The Truth About Lava Man's Historic Comeback

As many of you know, Lava Man makes his much anticipated and publicized return to racing on Saturday at Hollywood Park in the Native Diver Handicap. It will be the first race for the 8-year-old gelding in nearly 17 months after returning from retirement. A seven-time grade I winner and earner of more than $5.2 million in his remarkable career, Lava Man is the most lucrative claimer in Thoroughbred history. He is a legend of racing and especially on a slow weekend, all eyes will be focused on him.

Since his comeback was announced, many of the stories and comments written by journalists and bloggers have been negative. "The owners are greedy," "he has nothing left to prove," and "if something happens to him it will be a black-eye for the sport," are just some of the things people have said about this comeback attempt.

I am here to tell you, these comments are uneducated, foolish, and completely without merit. And I tell you this after speaking at length with people who know the facts, not members of fanatical groups who claim to love animals or people who have nothing better to do but complain about the negatives that go along with our sport.

Here are the facts about Lava Man's return to racing. They come directly from trainer Doug O'Neill, Magali Farms manager Tom Hudson, and Dr. Doug Herthel, a nationally renown veterinarian in stem cell therapy and founder of The Alamo Pintado Equine Medical Center (APEMC) in Los Olivos, Calif., who has been performing groundbreaking studies, research, and stem cell therapy on animals since 1995. Among his former clients are exotics animals of pop star Michael Jackson and horses of former president Ronald Reagan. His work may one day soon not only change horse racing as we know it, but also enable humans to live more pain free and active lives. The stem cell research is that exciting and as Dr. Herthel puts it, "it is the future of medicine." I apologize in advance for the length of this story and I am sorry that I cannot explain it as skillfully as Dr. Herthel could--there is simply too much involved--but I will do the best I can on a complicated situation and have included a link at the bottom of the story to help. It is a story that must be told--if anything to dispel the absurd rumors about Lava Man's comeback. I hope The Blood-Horse will one day soon do a more exhaustive study of this important subject.

When Lava Man was retired in July, 2008 after a sixth-place finish in the Eddie Read Handicap, his owners, STD racing and Jason Wood, never had a single thought of returning him to the racetrack. The plan was to retire him to Old Friends in Kentucky to live out the remainder of his life. But his ankles were shot. They were "bone-on-bone," as Tom Hudson put it. So Hudson, who operates Rich and Gaby Sulpizio's Magali Farms in Santa Ynez, California, was given the job of nursing Lava Man back to health so that he could be sent to Old Friends in the best possible health.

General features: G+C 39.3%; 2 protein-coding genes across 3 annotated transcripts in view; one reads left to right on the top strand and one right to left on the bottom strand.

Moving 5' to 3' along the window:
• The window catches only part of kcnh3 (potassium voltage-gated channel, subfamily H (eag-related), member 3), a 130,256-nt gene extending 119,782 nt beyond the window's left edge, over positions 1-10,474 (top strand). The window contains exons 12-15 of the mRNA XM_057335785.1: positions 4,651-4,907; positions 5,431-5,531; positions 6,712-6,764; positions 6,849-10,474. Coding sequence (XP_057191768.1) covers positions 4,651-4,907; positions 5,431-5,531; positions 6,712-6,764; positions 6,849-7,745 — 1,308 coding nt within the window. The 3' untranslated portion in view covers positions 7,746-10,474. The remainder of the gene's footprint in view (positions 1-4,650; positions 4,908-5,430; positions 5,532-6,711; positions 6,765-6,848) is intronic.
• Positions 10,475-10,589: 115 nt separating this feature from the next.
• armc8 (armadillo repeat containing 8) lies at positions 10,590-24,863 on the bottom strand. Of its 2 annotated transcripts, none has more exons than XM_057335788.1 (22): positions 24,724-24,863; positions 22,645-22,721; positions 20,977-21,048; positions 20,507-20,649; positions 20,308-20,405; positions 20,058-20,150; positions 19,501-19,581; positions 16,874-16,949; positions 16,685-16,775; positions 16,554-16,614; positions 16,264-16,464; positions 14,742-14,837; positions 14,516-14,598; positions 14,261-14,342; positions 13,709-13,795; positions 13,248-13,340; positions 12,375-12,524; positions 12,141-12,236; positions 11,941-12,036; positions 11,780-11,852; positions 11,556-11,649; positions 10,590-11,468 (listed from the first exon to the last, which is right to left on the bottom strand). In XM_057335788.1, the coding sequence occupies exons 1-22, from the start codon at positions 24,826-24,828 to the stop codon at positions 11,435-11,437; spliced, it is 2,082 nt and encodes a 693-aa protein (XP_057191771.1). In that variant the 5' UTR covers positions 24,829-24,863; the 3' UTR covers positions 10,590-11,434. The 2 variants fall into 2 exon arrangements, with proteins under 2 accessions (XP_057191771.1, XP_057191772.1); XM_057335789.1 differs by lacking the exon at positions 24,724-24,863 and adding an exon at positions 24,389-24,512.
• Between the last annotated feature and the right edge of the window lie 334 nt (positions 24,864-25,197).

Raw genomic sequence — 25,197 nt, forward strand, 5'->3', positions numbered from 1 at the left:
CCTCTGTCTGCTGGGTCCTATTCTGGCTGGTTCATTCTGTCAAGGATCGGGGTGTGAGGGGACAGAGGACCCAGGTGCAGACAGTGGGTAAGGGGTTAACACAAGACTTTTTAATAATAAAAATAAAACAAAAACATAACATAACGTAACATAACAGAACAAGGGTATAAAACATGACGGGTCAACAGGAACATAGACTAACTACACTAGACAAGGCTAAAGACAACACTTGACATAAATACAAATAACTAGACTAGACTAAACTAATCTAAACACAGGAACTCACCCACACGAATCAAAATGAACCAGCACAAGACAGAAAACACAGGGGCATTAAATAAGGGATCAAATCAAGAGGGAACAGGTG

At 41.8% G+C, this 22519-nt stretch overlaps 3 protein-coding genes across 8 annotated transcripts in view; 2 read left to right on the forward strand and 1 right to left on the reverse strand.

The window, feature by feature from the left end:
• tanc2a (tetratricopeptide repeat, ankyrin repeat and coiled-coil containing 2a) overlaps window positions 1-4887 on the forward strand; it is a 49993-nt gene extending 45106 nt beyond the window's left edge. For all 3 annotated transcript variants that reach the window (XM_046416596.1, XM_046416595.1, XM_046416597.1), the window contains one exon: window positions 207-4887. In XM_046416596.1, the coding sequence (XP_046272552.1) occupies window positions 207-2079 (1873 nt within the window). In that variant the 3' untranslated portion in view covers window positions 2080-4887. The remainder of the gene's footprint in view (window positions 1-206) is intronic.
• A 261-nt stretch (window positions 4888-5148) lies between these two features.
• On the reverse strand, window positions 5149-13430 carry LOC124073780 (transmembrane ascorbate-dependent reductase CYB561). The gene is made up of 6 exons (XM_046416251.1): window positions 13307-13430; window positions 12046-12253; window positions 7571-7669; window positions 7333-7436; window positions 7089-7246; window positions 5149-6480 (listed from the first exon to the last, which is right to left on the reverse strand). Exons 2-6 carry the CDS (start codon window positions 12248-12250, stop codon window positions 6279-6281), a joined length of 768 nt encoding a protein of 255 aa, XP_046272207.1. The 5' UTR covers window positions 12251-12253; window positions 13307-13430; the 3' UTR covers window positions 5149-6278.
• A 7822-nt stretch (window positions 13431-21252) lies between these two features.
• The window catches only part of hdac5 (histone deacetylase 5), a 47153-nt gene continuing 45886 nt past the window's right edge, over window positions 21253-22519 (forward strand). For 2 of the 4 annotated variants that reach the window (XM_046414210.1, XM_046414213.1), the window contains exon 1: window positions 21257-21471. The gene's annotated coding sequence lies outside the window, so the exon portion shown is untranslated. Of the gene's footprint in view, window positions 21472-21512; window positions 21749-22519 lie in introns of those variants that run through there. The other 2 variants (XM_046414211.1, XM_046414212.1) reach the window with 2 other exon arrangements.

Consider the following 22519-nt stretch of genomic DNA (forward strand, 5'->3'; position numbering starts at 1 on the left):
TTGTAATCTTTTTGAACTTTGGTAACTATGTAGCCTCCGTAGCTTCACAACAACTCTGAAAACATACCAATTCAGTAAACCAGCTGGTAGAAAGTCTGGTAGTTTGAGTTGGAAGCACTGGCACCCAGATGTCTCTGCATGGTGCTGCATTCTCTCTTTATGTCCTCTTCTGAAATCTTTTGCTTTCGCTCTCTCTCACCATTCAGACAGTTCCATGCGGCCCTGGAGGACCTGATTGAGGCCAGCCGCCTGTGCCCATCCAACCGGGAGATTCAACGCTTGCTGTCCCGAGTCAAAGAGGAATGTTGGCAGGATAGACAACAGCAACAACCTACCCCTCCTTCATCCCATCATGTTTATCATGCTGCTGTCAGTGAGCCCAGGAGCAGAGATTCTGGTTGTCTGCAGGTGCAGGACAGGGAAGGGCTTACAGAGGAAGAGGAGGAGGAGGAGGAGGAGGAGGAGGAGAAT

"He had so many issues at that time," said Hudson, who received Lava Man on Aug. 4, 2008. "His ankles were so bad we had to just let him down; they were like softballs. He couldn't even go to the pasture. He was too sore. He was lame.

"We had one groom that worked with him six hours per day for five months. He spent an incredible amount of time with him, just using ice and heat. We didn't even have any x-rays; we had no idea what was going on. After a period of time, we saw gradual improvement. We were able to walk him six or seven times per day. It was all normal therapy. We finally got it so that he could walk pretty good and then jog. We were then able to turn him out."

Just prior to Lava Man being sent to Old Friends, Hudson, by chance, attended a conference hosted by Dr. Herthel who was speaking about the successes of stem cell therapy in horses. As best I can explain, stem cell therapy is "using bone marrow, which contains growth factors, cells, and fibrinogen, which in turn helps facilitate healing of damaged tissues." After a lengthy conversation, Dr. Herthel suggested getting X-rays for Lava Man to see the extent of his injuries. He was intrigued. Using his own money, he decided Lava Man was a prime candidate for stem cell therapy.

It is important to note, at this point, there was still no thought of returning Lava Man to training. Dr. Herthel believed the stem cell therapy, like he had seen in many of his other patients, would help Lava Man live a more pain free life and be a productive horse in retirement; perhaps even a useful working horse.

After beginning stem cell therapy, the changes were not only immediate, but amazing. Within four months, Lava Man was "ripping around" the pasture and his ankles began to improve at an alarming rate. MRIs were taken. More dramatic improvement was noticed. More stem cell therapy was done every two to three weeks for about four months. Dr. Herthel spent several days at the farm analyzing Lava Man.

At this point, Dr. Herthel suggested that Lava Man begin jogging, which he did two or three times a day for a month.

"He was pulling his rider," Hudson said. "His ankles were getting better every day. The more we galloped him, the sounder he got. It was incredible. There was about a quarter of an inch of cartilage that re-grew that we had never seen before. The orthopedic people couldn't believe it. At this time, I showed it to Doug (O'Neill) and the owners."